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Pirates 1, Cubs 0: You've Heard This One Before

The first game of 2014 sounded a lot like many games in 2013.

Charles LeClaire-USA TODAY Sport

AMARILLO, Texas -- From the boxscore of the Cubs' 1-0, 10-inning loss to the Pirates Monday, in front of the largest regular-season crowd in PNC Park history:

Team RISP: 0-for-11.

You have, I am sure, heard that one before -- many times, last year, the Cubs getting plenty of baserunners but not able to bring them home. Most of the baserunners were... Emilio Bonifacio, who went 4-for-5 in his Cubs debut. (OK, OK, I admit it -- this was a pretty good signing.)

Jeff Samardzija went seven solid innings, making this the second straight Opening Day he shut out the Pirates at Pittsburgh. Personally, I would have left him in to throw the eighth, since he had thrown only 89 pitches, but I can't quibble with Rick Renteria's choices... not even the choice of Carlos Villanueva to pitch the bottom of the 10th inning. That's something Dale Sveum never would have done with Villanueva, who is in the rotation but won't make his first start until Saturday. Using him in this way could have saved several relievers, as he was double-switched into the "last-out" spot in the order, and thus he could have thrown three innings.

"Could have" became "uh-oh" as Villanueva threw seven decent pitches to Neil Walker before Walker sent Carlos' eighth pitch into the seats at PNC for a walkoff win. On the road listening to the Pirates radio team via Sirius XM, they reminded listeners that the Bucs had won an Opening Day in just this way in 1965, when Bob Bailey hit a walkoff against Juan Marichal for a 1-0, 10-inning win.

The Pirates radio team, Greg Brown and former Pirates pitcher Bob Walk, aren't all that great. Brown's pretty average on play-by-play and Walk is master-of-the-obvious on color commentary. They didn't even get the two replay review calls in the game quite right. Renteria had the first one -- and thus, the first managerial challenge in major-league history -- when he came out to challenge this play:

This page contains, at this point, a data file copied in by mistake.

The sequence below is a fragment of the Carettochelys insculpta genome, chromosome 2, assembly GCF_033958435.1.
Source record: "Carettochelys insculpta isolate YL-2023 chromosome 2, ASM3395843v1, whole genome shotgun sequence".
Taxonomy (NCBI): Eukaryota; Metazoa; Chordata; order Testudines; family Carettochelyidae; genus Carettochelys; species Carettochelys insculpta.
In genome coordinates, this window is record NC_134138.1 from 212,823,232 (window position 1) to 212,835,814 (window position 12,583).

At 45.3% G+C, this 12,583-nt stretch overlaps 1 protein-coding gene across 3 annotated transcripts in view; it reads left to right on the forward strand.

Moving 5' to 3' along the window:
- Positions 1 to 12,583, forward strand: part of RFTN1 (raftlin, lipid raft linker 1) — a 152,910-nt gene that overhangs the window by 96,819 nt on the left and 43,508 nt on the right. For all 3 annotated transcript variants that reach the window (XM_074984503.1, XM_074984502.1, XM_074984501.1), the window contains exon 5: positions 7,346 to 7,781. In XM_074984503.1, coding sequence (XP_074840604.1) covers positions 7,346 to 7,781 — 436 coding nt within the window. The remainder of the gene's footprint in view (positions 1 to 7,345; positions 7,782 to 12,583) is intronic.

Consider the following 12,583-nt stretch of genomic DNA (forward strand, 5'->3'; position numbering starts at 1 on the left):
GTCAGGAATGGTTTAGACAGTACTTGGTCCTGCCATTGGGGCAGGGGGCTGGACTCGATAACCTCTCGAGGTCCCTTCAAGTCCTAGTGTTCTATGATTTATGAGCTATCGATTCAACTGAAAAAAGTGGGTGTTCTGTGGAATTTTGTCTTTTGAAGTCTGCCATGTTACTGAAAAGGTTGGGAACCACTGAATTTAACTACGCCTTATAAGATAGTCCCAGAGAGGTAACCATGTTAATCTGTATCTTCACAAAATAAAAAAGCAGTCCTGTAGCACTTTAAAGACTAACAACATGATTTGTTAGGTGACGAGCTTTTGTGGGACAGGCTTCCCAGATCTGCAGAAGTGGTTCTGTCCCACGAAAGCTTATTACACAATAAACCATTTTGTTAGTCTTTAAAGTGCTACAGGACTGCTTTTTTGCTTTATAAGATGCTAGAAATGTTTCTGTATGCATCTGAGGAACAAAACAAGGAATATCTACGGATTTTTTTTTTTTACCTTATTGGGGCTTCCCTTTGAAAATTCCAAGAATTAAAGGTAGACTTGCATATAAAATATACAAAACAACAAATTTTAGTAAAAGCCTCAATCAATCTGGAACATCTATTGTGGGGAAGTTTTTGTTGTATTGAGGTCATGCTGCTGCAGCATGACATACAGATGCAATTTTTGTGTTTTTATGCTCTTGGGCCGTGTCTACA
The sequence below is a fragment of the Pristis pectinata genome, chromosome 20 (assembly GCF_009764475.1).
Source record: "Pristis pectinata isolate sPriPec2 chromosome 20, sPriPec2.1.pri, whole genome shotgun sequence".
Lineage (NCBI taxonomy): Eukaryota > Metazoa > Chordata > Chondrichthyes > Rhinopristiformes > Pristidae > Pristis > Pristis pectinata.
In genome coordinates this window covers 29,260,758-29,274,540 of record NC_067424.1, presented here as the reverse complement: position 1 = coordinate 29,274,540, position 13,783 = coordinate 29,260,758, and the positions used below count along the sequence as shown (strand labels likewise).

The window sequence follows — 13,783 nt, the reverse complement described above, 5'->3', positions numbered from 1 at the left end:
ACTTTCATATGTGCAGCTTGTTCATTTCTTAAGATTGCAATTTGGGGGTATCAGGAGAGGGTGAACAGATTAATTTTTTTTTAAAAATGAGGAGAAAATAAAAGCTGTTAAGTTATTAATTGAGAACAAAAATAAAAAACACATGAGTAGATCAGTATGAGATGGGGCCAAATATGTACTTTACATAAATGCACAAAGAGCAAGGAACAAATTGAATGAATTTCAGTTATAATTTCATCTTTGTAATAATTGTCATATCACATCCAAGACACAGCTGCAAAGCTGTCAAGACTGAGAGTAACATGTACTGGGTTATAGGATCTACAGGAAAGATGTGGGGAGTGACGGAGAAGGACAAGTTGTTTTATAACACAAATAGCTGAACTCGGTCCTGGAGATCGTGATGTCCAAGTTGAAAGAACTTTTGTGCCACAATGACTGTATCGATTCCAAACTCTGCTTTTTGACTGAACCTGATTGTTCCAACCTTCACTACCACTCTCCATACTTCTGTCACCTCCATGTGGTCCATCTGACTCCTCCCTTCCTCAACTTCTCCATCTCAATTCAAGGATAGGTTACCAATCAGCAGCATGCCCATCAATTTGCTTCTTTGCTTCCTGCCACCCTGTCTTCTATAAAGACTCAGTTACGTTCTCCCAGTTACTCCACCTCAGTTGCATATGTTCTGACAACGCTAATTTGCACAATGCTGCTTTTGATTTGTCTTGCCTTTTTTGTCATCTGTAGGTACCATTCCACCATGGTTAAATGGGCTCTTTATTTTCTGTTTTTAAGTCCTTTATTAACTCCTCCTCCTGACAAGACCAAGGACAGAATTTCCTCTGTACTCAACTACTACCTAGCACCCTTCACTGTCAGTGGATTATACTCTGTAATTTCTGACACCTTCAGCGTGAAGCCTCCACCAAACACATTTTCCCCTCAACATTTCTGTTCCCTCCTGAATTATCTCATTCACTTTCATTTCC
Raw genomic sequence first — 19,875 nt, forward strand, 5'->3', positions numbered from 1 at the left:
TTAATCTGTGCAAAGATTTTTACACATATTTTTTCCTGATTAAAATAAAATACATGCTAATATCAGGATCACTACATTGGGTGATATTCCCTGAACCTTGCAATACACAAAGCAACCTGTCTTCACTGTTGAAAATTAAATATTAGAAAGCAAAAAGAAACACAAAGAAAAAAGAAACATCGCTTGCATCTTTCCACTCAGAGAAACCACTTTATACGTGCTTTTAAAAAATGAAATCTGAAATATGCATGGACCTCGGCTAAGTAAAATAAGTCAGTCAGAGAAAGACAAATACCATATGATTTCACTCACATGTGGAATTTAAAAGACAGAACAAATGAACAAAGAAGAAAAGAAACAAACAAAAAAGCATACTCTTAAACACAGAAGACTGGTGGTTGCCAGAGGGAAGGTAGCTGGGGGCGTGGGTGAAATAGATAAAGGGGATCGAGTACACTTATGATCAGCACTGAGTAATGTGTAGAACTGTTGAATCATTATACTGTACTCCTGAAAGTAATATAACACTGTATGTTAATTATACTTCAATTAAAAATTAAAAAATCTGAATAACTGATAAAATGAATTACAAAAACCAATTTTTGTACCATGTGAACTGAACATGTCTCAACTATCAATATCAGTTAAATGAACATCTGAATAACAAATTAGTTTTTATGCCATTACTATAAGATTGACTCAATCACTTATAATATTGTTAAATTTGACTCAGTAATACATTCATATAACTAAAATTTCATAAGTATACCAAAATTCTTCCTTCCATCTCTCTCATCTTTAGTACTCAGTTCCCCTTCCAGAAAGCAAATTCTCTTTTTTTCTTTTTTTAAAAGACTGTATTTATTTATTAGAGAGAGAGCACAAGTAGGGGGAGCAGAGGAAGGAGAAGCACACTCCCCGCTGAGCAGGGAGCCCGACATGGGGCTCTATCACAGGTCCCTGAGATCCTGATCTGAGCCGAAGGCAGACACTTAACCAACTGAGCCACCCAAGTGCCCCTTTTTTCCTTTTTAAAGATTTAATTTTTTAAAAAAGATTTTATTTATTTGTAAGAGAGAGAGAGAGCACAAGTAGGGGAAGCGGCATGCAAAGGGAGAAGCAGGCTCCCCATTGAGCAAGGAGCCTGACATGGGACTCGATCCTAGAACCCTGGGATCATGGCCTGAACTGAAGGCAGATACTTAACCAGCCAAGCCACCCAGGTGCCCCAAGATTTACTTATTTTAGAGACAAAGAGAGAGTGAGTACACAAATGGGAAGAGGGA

With the game tied 0-0, the Cubs had runners at first and second with nobody out when pitcher Jeff Samardzija bunted toward the third-base side. Pirates pitcher Francisco Liriano fielded the ball and threw to third baseman Pedro Alvarez to get the runner, and he then fired to second baseman Neil Walker, who was covering first.

Samardzija signaled safe as he crossed the bag, but first-base umpire Bob Davidson called the pitcher out.

That is, in my view, the perfect time to challenge. You can't "challenge" after the sixth inning, and in this case it's a close game and a close play, worth using the challenge even though there was a decent chance it wouldn't work. The play was "confirmed" -- and I put that in quotes because that indicates there was clear video evidence that the call was correct. A call can also stay as called if there isn't clear evidence to overturn; in that case the play will be indicated as "stands."

Pirates manager Clint Hurdle came out in the top of the 10th to ask for a replay review on a pickoff attempt on Bonifacio where he was ruled safe -- and that's not a "challenge," though the Pirates radio crew said it was. As this article explaining the review system states:

As per the agreement, each manager will have at least one challenge per game and would get an extra one if his initial challenge proves correct. Make a mistake with the first challenge and the manager is out of chances, though the umpire crew chief can decide to use replay on reviewable calls starting in the seventh inning.

The latter is what happened for Hurdle; I suspect that almost all requests of this nature will be granted. The delays, as noted by the Pirates radio crew, were 1:20 for the first review and 1:40 for the second -- not too long, and probably shorter than an argument by Hurdle would have been on the pickoff play.

So, the way I see it, the system works, and works well -- the call was corrected in the case of the Bonifacio pickoff, where video showed he was clearly out.

I'm very happy that MLB finally has entered the replay-review era; this system isn't perfect, but it appears to have worked, today at least, even though one call went against the Cubs. That's the way it should work -- get the calls right. Just remember that any reviews asked for up to the sixth inning are "challenges," while after that they are "requests."

About the game result -- well, what can you do? This team has to figure out ways to score with RISP. If the rest of the starting staff can do what Shark did today (while, at the same time, increasing his trade value), the Cubs will have opportunities to win. Remember that they won last year's Opening Day game, and in fact took two of three from the Pirates in that series, before the Cubs' season went south, and the Pirates' went to the postseason.

I had a chance to turn on the game on TV on my phone when I stopped for lunch and had a look at the new alternate road uniform. It was something I didn't think I would care for when I saw the prototype unveiled last fall, but I have to say I didn't dislike it as much as I thought I would, and it might just grow on me. At least it's road gray to match the gray pants, and I'm a traditionalist when it comes to away uni's -- I prefer the grays. So, on first review... good work, Cubs.

Now we must wait almost 48 hours until the next game, Wednesday at PNC Park, with Edwin Jackson facing Charlie Morton. I'll be on the road again tomorrow, arriving back in Chicago sometime in the evening, but stop on by here; we'll have plenty to discuss including Erik's Cub Tracks and a Cub System Sonogram from Tim.